Psychiatrist Elisabeth Kübler-Ross speculated in her studies of terminally ill patients that the dying go through five distinct stages of grief preceding their deaths – denial, anger, bargaining, depression and acceptance.
Her studies produced a book titled “On Death and Dying” that brought the forbidden topic of terminal illness into the public discourse on end-of-life issues.
This resulted in the development of hospice care as a means to assist patients in their final days to die with dignity.
Kübler-Ross moved to Arizona in the mid-1990s after a series of strokes left her partially paralyzed.
When she died in 2004 at age 78, her son observed, “For her, death wasn’t something to fear. It was like a graduation.”
She lived ready for death. In a 2002 interview with The Arizona Republic, she said she was ready to die, quipping that God was a procrastinator.
In her later days she wrote, “Death is simply a shedding of the physical body like the butterfly shedding its cocoon. It is a transition to a higher state of consciousness where you continue to perceive, to understand, to laugh and to be able to grow.”
Her former research assistant, Dennis Klass, said, “That soft-spoken, iron-willed, sometimes crazy, interpersonal, little woman went around the world and changed the way people thought about themselves and their families and how they thought about life and death.”
Awaiting death was not such a challenge for her, her son reported. “Her only problem with facing death was patience. She was looking forward to dancing with the stars.”
What’s just around the corner? Mostly we don’t know.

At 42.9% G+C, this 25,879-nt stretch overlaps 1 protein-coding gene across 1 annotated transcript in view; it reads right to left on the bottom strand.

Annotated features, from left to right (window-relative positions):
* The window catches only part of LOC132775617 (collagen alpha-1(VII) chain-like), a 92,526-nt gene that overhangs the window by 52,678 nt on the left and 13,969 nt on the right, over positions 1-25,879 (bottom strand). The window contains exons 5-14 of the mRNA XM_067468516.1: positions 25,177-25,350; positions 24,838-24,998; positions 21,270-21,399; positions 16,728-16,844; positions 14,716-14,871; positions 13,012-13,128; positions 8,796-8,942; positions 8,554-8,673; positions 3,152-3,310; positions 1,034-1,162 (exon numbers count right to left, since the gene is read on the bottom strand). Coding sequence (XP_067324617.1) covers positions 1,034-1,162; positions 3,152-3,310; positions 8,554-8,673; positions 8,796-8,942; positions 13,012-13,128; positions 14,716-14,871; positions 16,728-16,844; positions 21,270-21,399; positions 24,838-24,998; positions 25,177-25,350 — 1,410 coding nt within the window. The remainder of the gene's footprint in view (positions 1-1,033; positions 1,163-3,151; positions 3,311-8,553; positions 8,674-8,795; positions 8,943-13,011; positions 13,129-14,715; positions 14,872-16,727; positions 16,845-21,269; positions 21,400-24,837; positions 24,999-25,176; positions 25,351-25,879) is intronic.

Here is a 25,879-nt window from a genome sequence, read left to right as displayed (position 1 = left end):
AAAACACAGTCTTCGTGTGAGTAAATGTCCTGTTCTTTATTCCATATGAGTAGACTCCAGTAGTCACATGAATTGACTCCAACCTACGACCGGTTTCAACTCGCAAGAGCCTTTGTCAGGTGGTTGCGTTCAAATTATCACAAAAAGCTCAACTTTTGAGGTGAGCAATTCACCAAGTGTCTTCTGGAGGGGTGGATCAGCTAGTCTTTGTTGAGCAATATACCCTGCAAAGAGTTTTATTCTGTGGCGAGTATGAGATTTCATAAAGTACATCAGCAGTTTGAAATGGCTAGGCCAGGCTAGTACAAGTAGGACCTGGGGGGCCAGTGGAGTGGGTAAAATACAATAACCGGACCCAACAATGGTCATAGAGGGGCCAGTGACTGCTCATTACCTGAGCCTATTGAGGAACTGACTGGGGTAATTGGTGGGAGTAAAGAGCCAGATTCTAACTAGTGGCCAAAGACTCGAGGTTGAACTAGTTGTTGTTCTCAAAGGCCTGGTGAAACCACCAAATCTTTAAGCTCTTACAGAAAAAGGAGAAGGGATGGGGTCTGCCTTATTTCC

Not even the Bible gives us much to work on other than a few mysteries it doesn’t know how to describe. Paul’s statement about seeing “through a glass dimly” isn’t much of a hint (see 1 Corinthians 13:12).
As a pastor, I’ve come to see that everything in the Bible about heaven or hell is necessarily metaphorical and no one knows much more than that in what to surmise.
In one of the last few episodes of the TV series, “The West Wing,” First Lady Abbey Bartlett helped President Jed Bartlett get dressed by stooping to help him pull up his pants.
He had grown steadily more disabled from multiple sclerosis and he simply couldn’t pull up his own pants.
As she bent down before him to slip each foot down a pants leg, he whispered: “How body from spirit does slowly unwind until we are pure spirit at the end.”
“So you’re going to quote poetry to me at this moment?” she said back to him.
“Yes,” he replied with a slight smile.
“Is this what it means when we said ‘for better or worse’?” she asked.
“Yes,” he said to her.
Religion and theology do not represent answers as much as they stand at the border between time and eternity and bear witness with metaphors, stories and poetry of that which we can say no more.
In his old age, Einstein was asked what he thought about life after death. He remarked that he did not know any more than anyone else might know, but it was enough to have gotten a glimpse.
What is ahead is too great to imagine, certainly too much for words. Perhaps it’s enough for any of us to simply get a glimpse.
Keith Herron is pastor of Holmeswood Baptist Church in Kansas City, Mo., and a member of the board of directors for the Baptist Center for Ethics. His sermons appear on EthicsDaily.com. A version of this article first appeared on Life Turnings and is used with permission.
Intentional interim minister at Countryside Community Church of Omaha, Nebraska, the Christian partner in the Tri-Faith Initiative, a partnership with the American Muslim Institute and Temple Israel. He is author of Living a Narrative Life, Exploring the Power of Stories (Smyth & Helwys, 2019).